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Tip!   Progress Unicode Database vs. the Competition

Progress databases are more efficient at using Unicode than most other databases. Here is information you can use for promoting Progress and making a case for Progress requiring less resources than the competition. This tip explains why Progress is more efficient and gives an example calculation of the benefit. It is a technical argument so it is more likely to influence technologists than business managers.

If you are already using Unicode with Progress, or considering doing so, you should also answer for yourself the question:
Are you a man or a machine?
If you are uncertain as to how this is relevant to Progress, check out the XenPUC web page.

If you want to know more about the Unicode Character Standard, you can look at the Progress Internationalization Guide, or some of the presentations and other resources listed on the XenCraft Resources web page. XenCraft can also provide you with Unicode and other technical training or consulting services at locations around the world.

Progress Software RDBMS makes efficient use of Unicode

The Unicode Character Standard has grown to 95,000 characters in version 3.2. The standard has room for more than a million characters to be encoded. To encode so many characters, Unicode defines several formats, UTF-8, UTF-16, UTF-32. Progress uses UTF-8, as do most other databases. To accommodate so many characters, UTF-8 represents characters using 1, 2, 3, or 4 bytes. (Until recently, 3 bytes was the maximum number of bytes used for the largest characters.)

Now we come to the tricky part. Oracle, and other databases that support the SQL standard, define fields of the CHARACTER data type to be fixed width.
(To eliminate confusion between fields with the CHARACTER data type, and the individual characters used in the field, I will refer to the former as CHAR fields and use the term "character" for the units of data in strings.)

For example, when defining a CHAR field, the size of the field must be declared. Let's pick a moderately sized field of 30 characters. Every record that is created, then allocates storage space for 30 characters.

The Progress database, of course, uses variable width fields, and only allocates as much space as the string stored in the field actually requires.

For single-byte code pages (e.g. ISO 8859-1, Windows 1252), Progress databases have some storage advantage. If the field on average has 20 characters, the gain is 10 characters per record, and at one byte per character, that becomes 10 bytes per record. If the database had 1 million records, the savings would be 10 million bytes. Of course, there may be other CHAR fields in the record and so the savings can be even larger.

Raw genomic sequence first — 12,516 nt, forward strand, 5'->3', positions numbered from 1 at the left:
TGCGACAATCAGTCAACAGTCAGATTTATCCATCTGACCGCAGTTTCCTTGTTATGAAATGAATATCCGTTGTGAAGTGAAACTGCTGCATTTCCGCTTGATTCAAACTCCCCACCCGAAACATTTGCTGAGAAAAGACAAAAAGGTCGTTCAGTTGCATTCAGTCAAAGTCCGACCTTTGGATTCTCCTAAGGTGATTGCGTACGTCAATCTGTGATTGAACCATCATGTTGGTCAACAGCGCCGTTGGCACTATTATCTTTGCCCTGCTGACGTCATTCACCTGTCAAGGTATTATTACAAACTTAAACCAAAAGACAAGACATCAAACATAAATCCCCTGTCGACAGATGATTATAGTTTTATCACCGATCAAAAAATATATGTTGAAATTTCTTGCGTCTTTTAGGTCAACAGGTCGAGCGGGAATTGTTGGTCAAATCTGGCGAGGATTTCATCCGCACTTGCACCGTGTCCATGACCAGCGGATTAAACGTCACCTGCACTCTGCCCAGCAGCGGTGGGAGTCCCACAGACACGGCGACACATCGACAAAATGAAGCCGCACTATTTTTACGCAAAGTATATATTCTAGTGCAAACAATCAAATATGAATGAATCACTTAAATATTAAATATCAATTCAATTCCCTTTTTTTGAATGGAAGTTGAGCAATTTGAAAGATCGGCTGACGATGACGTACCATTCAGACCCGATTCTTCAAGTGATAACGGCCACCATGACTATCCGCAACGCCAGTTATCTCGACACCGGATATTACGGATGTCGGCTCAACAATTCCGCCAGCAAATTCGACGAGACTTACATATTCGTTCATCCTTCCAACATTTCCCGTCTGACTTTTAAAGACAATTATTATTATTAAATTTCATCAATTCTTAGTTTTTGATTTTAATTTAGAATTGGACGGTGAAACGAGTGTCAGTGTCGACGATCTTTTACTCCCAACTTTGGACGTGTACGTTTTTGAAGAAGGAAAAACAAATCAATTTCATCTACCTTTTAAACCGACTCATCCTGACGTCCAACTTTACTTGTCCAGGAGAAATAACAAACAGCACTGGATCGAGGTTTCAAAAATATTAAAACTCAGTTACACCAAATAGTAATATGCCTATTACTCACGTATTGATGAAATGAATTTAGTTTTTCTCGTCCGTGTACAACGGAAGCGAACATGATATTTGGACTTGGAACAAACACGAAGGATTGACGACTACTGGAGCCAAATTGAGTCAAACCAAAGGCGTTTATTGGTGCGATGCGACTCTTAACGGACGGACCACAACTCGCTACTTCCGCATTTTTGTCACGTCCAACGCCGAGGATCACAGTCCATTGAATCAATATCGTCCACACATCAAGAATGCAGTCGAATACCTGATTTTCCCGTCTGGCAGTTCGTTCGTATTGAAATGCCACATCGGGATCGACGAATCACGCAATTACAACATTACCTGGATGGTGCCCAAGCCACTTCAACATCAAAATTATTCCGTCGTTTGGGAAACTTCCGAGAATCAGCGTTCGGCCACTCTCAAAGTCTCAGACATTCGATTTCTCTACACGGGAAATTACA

CHAR Storage typeFixed WidthVariable length
Field Width (Characters)30any
Average width (Characters)2020
Average Storage used (Characters)3020
Bytes per Character11
Average Storage used (Bytes)3020
Average Storage Savings per record (bytes)010
Storage Savings in 1 million record database010,000,000
Storage Savings if each record has 3 character fields030,000,000

However, suppose we change from a single-byte code page to Unicode UTF-8. The Oracle (or other SQL language) database will now allocate enough space for each Unicode character. Older versions will use 3 bytes per character. Newer versions will use 4 byte per character. A 30 character CHAR field will therefore allocate as much as 120 bytes in each record, even if the field has a string with fewer than 30 characters. These databases also allocate the full 4 bytes per character, even if the actual character data is any of 1, 2, or 3 bytes instead of 4 bytes. We can repeat the calculations we made above using the assumption that we had only English letters, digits, and punctuation (i.e. just ASCII characters). These characters require only 1 byte each in UTF-8. This of course will make a best case for Progress, but it is not so unfair when you consider that most European languages have a high percentage of English letters in their words. (e.g. "résumé" has 4 "English" letters and only 2 "international" characters.) Most European characters will use only 2 bytes in UTF-8. Chinese, Japanese, and Korean characters are likely to take 3 bytes. Only rarely-used characters will take the full 4 bytes. So, for example, "résumé", requires 2 bytes for each "é" and only one byte each for the "r", "s", "u", and "m", for a total of 8 bytes. In comparison, 6 bytes are needed for "resume".

So repeating the calculations, the savings due to the varying field width of 10 characters per record with one field of character data, now saves 40 bytes. (10 unused characters in the field per record at 4 bytes each.). There is however also a savings of 3 bytes per character on the data that is actually stored! The total savings is 100 bytes per CHAR field per record!

CHAR Storage typeFixed WidthVariable length
Field Width (Characters)30any
Average width (Characters)2020
Average Storage used (Characters)3020
Bytes per Character41
Average Storage used (Bytes)12020
Average Storage Savings per record (Bytes)0100
Storage Savings in 1 million record database (Bytes)0100,000,000
Storage Savings if each record has 3 character fields (Bytes)0300,000,000

Often databases have more than 3 CHAR fields, so the savings can be much greater. Of course, saving storage space reduces your hardware costs, but more significant is the impact on performance, when you consider the records are now spread over many more blocks reducing the effectiveness of caching and resulting in more frequent direct and indirect I/O.

Do you need to optimize your international application or development processes? XenCraft can help you increase the efficiency of your development, localization, and deployment processes for international or Unicode-based applications, as well as making the application itself more efficient.